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While overshadowed, McCann's bat stays consistent

Brian McCann did not play the Braves hero Tuesday night. He did, however, continue his fast start.

ATLANTA — As media members jostled for position around Freddie Freeman and Evan Gattis, the Braves' late-inning stars against the Twins Tuesday night, Brian McCann's whereabouts remained unclear.


The team's starting catcher was coming off one of his best games since returning from shoulder rehab, but there was no one there clamoring for a quote. It was late, nearing midnight, and McCann's production came in the game's early going.


And yet it was McCann who, in large part, carried the day for the Atlanta offense until the bullpen relinquished a small lead in the eighth, paving the way for Gattis' third pinch-hit home run and Freeman's walk-off bloop single. The 28-year-old finished 3-for-4 with a solo home run and two RBI.


When one of the best catchers of the past decade notches a game-high in hits and RBI he typically warrants interview buzz, but on a night of a rain delay and an extra inning, McCann made it out without talking about his fast start (0.7 wins above replacement in 47 plate appearances), his health or the competition he's being given by the team's ninth-inning miracle worker (Gattis).


Even his manager, Fredi Gonzalez, appeared mildly surprised there was no mention of his No. 5 hitter's continued success in his own post-game interview.


There's little debate that McCann, with his past successes and post-surgery resurgence being taken into the equation, is the best offensive option for the Braves behind the plate at this point. That's not a knock on veteran backup Gerald Laird or Gattis. In fact, quite the opposite. All three players have produced. McCann is just off to a hot (and consistent) start. We are just 12 games into the 2013 season as far as McCann's production is concerned, and his lows have been short-lived, reaching base in 10 games already.


He leads Atlanta's three-headed catching unit in batting average, OPS+, and walks per nine innings.


The problem, at least where those outside the Braves organization are concerned, is that there is no definitive truth dictating what the team should do in terms of day-to-day maintenance at catcher. It's a good problem to have, one evolving from having too much of a good thing. It takes one look at Tuesday night's results to understand that numerous MLB clubs would gladly make room for Gattis in their everyday lineup — the Twins, in fact, come to mind here — and, to a slightly lesser extent, the same goes for Laird.


In terms of WAR, the Braves are employing three of the top 28 catchers of the 2013 season right now.


But there's only (well, presumably) so much Gonzalez can do to ensure all three players stay comfortable and in a positive rhythm.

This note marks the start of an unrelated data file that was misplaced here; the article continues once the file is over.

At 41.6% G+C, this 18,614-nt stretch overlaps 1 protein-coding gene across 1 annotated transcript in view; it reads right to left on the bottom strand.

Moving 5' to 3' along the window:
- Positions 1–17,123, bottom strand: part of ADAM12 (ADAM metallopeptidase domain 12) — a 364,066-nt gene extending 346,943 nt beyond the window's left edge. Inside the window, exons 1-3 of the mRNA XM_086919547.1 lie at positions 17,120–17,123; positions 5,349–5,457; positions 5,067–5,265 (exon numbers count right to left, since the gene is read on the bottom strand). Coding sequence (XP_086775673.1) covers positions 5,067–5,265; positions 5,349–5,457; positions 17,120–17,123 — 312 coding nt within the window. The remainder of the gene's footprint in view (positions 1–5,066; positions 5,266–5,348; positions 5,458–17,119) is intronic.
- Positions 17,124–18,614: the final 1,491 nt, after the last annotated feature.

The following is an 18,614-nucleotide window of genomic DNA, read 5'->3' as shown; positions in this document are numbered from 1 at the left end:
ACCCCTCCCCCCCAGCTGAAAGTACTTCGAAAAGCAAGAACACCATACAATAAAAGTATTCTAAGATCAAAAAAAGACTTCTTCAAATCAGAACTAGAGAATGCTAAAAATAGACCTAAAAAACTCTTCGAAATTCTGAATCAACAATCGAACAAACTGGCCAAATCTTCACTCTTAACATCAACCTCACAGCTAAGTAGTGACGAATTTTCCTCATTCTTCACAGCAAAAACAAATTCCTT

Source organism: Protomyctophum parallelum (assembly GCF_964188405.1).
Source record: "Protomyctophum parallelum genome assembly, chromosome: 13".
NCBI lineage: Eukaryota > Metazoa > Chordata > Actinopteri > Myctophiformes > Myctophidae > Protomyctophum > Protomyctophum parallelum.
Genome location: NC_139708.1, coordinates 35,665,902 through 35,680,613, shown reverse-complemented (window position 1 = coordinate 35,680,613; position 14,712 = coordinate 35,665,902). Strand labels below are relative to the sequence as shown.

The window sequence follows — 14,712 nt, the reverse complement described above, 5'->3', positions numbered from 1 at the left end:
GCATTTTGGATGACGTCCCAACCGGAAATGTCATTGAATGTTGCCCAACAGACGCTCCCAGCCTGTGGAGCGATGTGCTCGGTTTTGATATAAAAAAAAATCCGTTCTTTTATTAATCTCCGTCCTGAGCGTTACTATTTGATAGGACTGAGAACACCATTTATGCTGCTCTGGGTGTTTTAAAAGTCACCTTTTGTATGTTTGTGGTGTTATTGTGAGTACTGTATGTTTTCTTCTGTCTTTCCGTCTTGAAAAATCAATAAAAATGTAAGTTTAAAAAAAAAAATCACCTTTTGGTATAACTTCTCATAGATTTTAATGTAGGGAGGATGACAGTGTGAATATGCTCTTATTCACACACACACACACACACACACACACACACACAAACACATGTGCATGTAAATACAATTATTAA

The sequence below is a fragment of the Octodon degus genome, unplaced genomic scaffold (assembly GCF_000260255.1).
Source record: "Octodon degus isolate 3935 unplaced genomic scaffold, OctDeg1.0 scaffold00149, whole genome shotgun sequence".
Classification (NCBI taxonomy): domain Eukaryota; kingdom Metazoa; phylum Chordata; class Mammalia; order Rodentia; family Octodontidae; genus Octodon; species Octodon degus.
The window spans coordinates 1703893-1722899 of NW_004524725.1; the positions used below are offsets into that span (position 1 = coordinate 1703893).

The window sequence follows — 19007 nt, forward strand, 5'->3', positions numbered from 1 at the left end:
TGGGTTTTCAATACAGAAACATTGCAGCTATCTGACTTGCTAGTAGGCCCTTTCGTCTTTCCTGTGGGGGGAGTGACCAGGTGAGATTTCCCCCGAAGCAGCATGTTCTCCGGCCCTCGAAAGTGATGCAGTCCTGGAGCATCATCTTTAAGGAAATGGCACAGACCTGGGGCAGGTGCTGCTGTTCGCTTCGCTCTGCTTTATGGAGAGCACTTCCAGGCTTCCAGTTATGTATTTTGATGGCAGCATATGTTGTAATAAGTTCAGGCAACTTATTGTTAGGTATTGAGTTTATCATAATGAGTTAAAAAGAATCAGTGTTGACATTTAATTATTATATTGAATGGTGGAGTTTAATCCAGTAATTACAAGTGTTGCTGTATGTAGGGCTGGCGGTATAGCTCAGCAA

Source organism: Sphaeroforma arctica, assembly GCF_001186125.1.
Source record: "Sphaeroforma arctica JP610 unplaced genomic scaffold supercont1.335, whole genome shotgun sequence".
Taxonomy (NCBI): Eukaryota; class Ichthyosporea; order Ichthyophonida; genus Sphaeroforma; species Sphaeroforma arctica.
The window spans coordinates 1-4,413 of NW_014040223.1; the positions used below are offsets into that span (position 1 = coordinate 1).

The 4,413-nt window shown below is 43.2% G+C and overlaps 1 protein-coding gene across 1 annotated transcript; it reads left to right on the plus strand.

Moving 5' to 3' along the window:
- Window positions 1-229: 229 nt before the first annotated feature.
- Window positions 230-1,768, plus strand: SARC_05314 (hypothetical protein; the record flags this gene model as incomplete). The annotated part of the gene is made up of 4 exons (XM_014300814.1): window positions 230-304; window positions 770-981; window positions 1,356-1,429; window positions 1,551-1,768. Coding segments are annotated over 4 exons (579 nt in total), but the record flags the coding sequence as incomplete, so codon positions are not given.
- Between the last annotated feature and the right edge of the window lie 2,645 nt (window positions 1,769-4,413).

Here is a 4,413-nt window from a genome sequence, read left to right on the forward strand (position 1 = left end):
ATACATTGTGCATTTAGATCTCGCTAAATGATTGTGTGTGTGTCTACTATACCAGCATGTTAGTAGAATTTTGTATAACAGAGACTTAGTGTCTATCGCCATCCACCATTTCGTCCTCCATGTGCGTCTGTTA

Plus, is there any guarantee that McCann's strong early numbers are still there without the frequent rest he's received? It's an interesting point of discussion: Monday's outing against the Twins counted as the third time the six-time All-Star has not played since returning to the active roster — either due to rest, at-bats for Gattis and Laird or to couple Laird with rookie Julio Teheran —  as Gonzalez and the organization are easing him into the campaign's grind, making sure to gauge just how much he can handle in the early going.


Gonzalez said he will send out his "B-team" to play the series finale on a quick turnaround (first pitch scheduled for 12:10 p.m.), and one would have to assume that means Gattis or Laird will get the nod.


The organization does not seem to keen on letting McCann catch 19 innings in the matter of 16 hours.


The bottom line, though, is that the team is winning regardless of who is behind the plate. McCann has proven to be the most consistent bat, but all three guys have brought different strengths to the team. Could Brian McCann provide three pinch-hit home runs to help secure three comebacks? Could Gattis handle a 150-game workload as a rookie, managing the ins and outs of the staff while putting up McCann-like offensive numbers?


Valid questions.


Perhaps the simplest answer is that, as long as the franchise remains on course for a World Series run and his players are content, Gonzalez is not facing an ultimatum. He has the option, every day, of throwing out the best and healthiest lineup possible. That's it. If that means Laird is guiding rookie Julio Teheran through an 8 1/3-inning gem or McCann is resting two of three games against Minnesota for scheduling purposes, then so be it.


After Gattis hit his game-tying home run to keep the Braves' hopes for a five-game winning streak alive, he found Gonzalez in the dugout and thanked him for the opportunity to save the day. Think about that: Gattis thanked Gonzalez, the rescuer thanking the rescued. It sounds like the rookie is fine backing up McCann and making the most out of his chances when they present themselves.


Though he was nowhere to be found in a rushed, fatigued Atlanta locker room Tuesday night, it's safe to say Brian McCann was equally content with another standout performance.


It's also not a stretch to assume the long-time Atlanta starter wants as much playing as possible, especially while on this hot streak, but as of Tuesday night it's his job to share.